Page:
Occasionally discussions about blog posts do get out of hand, or they twist off into unintended directions.
Such was the case involving a recent item I posted on this blog involving the teaching of creationism in Texas public schools. Here’s the link:
But in the comments responding to the blog as it appeared on Facebook, a couple of the respondents decided to declare that the Constitution doesn’t state categorically that there must be a “separation of church and state.”
I’d like to clear the air a bit on this matter.
I agree that the Constitution doesn’t use the words “church and state separation.” But as with a lot of principles contained in that wonderful document, the interpretations of what it actually says are quite clear.
The First Amendment says, among other things, that Congress shall make no laws that establish a state religion. I’ve read it, oh, about a bazillion times in my life. I know what the Founders meant when they wrote that. They intended to keep church business out of state business. They didn’t want our government to be dictated by religious principles.
They created a secular nation.
There well might have been plenty of debate among the Founders about whether to allow a state religion. It doesn’t matter, in my view, what they debated. What matters now, more than two centuries later, is what they approved when they sent the Constitution out for ratification by the 13 states that comprised the United States of America.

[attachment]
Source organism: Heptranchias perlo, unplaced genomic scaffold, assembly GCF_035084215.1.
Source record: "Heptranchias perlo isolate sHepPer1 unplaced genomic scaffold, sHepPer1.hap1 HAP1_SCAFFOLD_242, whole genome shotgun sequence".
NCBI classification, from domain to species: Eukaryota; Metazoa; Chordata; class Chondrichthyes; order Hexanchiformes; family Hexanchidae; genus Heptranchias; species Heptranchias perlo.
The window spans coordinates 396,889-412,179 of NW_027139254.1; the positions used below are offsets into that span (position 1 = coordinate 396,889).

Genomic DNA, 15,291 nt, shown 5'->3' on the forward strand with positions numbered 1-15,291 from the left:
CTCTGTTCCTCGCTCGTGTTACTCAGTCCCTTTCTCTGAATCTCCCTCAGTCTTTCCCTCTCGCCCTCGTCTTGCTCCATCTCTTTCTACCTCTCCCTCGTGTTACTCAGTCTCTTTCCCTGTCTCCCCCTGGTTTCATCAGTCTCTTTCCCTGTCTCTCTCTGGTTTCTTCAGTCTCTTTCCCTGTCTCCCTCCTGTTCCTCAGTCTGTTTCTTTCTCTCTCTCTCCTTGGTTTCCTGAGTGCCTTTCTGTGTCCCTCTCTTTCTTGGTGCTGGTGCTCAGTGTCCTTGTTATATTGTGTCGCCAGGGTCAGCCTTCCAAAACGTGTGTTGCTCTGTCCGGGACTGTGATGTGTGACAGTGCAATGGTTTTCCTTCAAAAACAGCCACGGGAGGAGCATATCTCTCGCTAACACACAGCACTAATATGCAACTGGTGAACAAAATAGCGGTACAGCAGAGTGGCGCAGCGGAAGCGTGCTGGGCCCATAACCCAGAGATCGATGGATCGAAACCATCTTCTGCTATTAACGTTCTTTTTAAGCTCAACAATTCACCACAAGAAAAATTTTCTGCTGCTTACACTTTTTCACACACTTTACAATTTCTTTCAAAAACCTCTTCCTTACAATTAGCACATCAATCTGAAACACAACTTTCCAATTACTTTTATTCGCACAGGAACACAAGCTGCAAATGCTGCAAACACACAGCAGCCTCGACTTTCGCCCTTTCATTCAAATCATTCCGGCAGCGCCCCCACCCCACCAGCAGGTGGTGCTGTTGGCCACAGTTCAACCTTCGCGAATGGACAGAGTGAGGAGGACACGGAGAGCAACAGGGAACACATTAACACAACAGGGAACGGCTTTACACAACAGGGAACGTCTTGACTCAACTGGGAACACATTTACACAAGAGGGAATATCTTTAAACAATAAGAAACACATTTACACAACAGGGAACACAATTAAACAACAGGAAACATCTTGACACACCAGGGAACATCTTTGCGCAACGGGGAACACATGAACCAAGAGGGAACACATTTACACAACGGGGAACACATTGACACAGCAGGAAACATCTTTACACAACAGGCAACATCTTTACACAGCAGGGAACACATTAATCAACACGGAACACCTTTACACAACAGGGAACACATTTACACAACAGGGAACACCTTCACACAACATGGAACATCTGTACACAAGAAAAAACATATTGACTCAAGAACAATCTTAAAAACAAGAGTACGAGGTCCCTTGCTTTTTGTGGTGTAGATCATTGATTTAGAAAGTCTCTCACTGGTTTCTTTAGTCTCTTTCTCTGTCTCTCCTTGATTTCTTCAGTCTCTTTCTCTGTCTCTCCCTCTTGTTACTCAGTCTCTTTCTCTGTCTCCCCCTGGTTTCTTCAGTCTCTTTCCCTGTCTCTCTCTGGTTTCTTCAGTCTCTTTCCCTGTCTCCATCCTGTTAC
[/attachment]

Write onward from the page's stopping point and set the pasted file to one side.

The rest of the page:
Thus, church and state separation is implied in the Constitution’s First Amendment, just as the “right of privacy” is implied in the Fourth Amendment.
What’s more, Texas happens to be one of 50 states that now comprise the U.S. of A., even though it once seceded with tragic consequences. My point about the candidates for Texas lieutenant governor wanting to teach creationism in our public schools still stands.
Teach science in schools and religion in church — and keep church and state separate.